Saturday, May 23, 2009

Integer Trigonometry

Adding a live GPS feed to a map means, besides near-second updates, the requirement to display a location marker with the current heading. The Window Mobile GPSID provides the current heading in the GPS_POSITION structure as the fHeading value, representing the angle in degrees between the current heading and true North (zero degrees). So how do you go about drawing a compass like the one in the picture?

The drawing is composed of two simple triangles: red for North and blue for South. The drawing is performed by using the Polygon GDI function that takes a list of points describing a closed shape and draws it using the selected pen and brush. Nothing new here. The interesting challenge is how to draw the image in the different angles without a big performance hit (translated: how to implement fast trigonometry functions).

Current Windows Mobile devices are not guaranteed to have an FPU unit that will do all the floating point math for you. If you use the Compact Framework, you are sure that all floating point calculations are performed in a software emulated FPU, so they are much slower than what they could be when performed with a real FPU. When using native code, you have the advantage of using the FPU if one is available, but the code will fall back to the emulator if the FPU is missing.

My approach here was to skip any floating point processing at all. There are two reasons for this:
  1. Drawing a map on a Windos Mobile device is a resource-intensive operation, especially if you are updating it frequently and you want to spend the least amount of time drawing any decorations on top of it. So a fast implementation is required.
  2. This object requires very simple transformations (rotation plus offset) and the required accuracy of the final result is not very high. In fact, it is somewhat low considering the relatively small resolution of WM device screens. The bottom line is that you can live with a bit of error when drawing your compass (this is not rocket science).
So how do you calculate a rotation transformation? Please refer to a good book on the subject (I'm using this lovely book as a reference: Essential Mathematics for Games and Interactive Applications) and you will see that it all boils down to these two simple equations (transforms a point through a counter-clockwise rotation around the origin):
  • x' = x cos(a) - y sin(a)
  • y' = x sin(a) + y cos(a)
Where (x, y) are the original point coordinates, (x', y') are the transformed point coordinates and a is the rotation angle. The first thing you need to do is to "draw" your compass by defining the vertexes assuming that the center of your coordinate system is in the center of the image. In this case, I used the following points:
  • (0, 32) - North
  • (-7, 0) - West
  • (0, -32) - South
  • (8, 0) - East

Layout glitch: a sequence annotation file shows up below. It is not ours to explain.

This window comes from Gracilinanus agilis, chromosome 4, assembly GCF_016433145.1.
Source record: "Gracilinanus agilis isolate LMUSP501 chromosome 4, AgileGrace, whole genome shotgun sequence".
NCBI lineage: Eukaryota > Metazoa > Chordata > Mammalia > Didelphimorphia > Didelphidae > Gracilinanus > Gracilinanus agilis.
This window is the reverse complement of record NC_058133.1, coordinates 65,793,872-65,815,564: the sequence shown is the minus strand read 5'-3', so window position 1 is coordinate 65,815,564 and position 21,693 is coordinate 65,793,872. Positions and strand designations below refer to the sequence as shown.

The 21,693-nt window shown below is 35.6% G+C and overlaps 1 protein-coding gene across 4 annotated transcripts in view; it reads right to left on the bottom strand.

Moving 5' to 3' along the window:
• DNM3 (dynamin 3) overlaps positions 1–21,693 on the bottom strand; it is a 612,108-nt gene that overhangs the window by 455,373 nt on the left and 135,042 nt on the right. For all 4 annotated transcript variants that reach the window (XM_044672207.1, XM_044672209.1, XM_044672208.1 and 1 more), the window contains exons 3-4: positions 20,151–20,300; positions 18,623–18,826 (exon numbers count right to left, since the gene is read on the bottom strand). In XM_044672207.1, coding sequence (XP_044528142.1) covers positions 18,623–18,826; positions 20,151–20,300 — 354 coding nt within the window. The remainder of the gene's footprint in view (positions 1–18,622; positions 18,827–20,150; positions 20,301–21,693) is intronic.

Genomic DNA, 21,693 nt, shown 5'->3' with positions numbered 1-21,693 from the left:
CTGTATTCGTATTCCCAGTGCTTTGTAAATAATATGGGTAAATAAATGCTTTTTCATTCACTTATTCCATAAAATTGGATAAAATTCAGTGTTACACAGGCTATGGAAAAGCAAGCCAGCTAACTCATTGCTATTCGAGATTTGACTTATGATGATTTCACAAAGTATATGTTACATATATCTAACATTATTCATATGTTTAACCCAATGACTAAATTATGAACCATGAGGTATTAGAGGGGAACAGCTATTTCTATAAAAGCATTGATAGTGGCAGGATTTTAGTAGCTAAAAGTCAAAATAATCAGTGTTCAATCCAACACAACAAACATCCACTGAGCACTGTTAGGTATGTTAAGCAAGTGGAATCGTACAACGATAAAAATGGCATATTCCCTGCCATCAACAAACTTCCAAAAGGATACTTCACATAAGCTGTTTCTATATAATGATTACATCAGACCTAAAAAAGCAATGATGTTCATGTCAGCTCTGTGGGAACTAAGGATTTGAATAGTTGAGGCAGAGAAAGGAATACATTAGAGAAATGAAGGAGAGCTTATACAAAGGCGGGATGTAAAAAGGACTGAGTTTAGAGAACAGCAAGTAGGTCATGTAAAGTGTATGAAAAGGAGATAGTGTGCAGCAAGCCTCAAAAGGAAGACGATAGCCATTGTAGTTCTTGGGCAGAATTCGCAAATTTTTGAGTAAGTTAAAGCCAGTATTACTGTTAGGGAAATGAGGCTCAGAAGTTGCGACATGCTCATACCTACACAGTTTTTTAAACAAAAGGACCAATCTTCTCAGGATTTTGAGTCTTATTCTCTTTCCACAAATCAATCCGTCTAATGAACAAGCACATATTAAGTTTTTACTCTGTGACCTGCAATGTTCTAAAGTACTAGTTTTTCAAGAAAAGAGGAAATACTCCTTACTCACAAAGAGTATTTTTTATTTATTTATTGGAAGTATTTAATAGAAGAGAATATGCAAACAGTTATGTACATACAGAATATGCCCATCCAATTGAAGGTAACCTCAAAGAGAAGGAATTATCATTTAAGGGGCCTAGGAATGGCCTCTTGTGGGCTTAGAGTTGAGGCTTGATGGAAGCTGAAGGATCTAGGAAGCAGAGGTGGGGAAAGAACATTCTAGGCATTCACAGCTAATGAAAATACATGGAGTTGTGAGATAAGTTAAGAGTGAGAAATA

The reason why I'm not using (7, 0) for East is simple: the final image looks much better on a discrete screen if it has an odd width. If you look at the sample project you will see that I split the compass into two distinct triangles in order to draw them with different pens and brushes.

Now the interesting bit is how I implemented the sin and cos functions: through a table lookup. Assuming that you can live with an error of one degree when specifying the angle, all you need is a precomputed list of the sin values between 0 and 90 degrees. Using basic trigonometry you can derive all sin and cos values from the first quadrant sin values. If you look at the code, you will see that the precomputed sin values are scaled by 10,000. When calculating x sin(a) the code uses the precomputed value and divides the result by 10,000 to get the approximate result (you can use a higher scale for a higher resolution calculation, but that might not be required for this purpose). You can see the implementation of these functions in the FastTrig.h and FastTrig.cpp files in the sample.

Before we can draw our compass on the screen, we must take care of two important issues:
  1. The original compass coordinates are centered around the origin, so we must transform them further to make it fully visible on the screen;
  2. The screen coordinates of a Windows Mobile device are a bit different: while x grows to the right as we expect, y grows down and not up.
This means that beside the rotation we must apply a translation and a "mirror" transformation. In the sample code, I translate by adding the x and y offsets corresponding to the middle of the screen and then the y coordinate is flipped by subtracting it from the window height. Enough of this talk, here's the sample project:

On a future post I will update this code so that it uses a double buffer painting method to eliminate flickering and connect the compass direction to the GPS heading.

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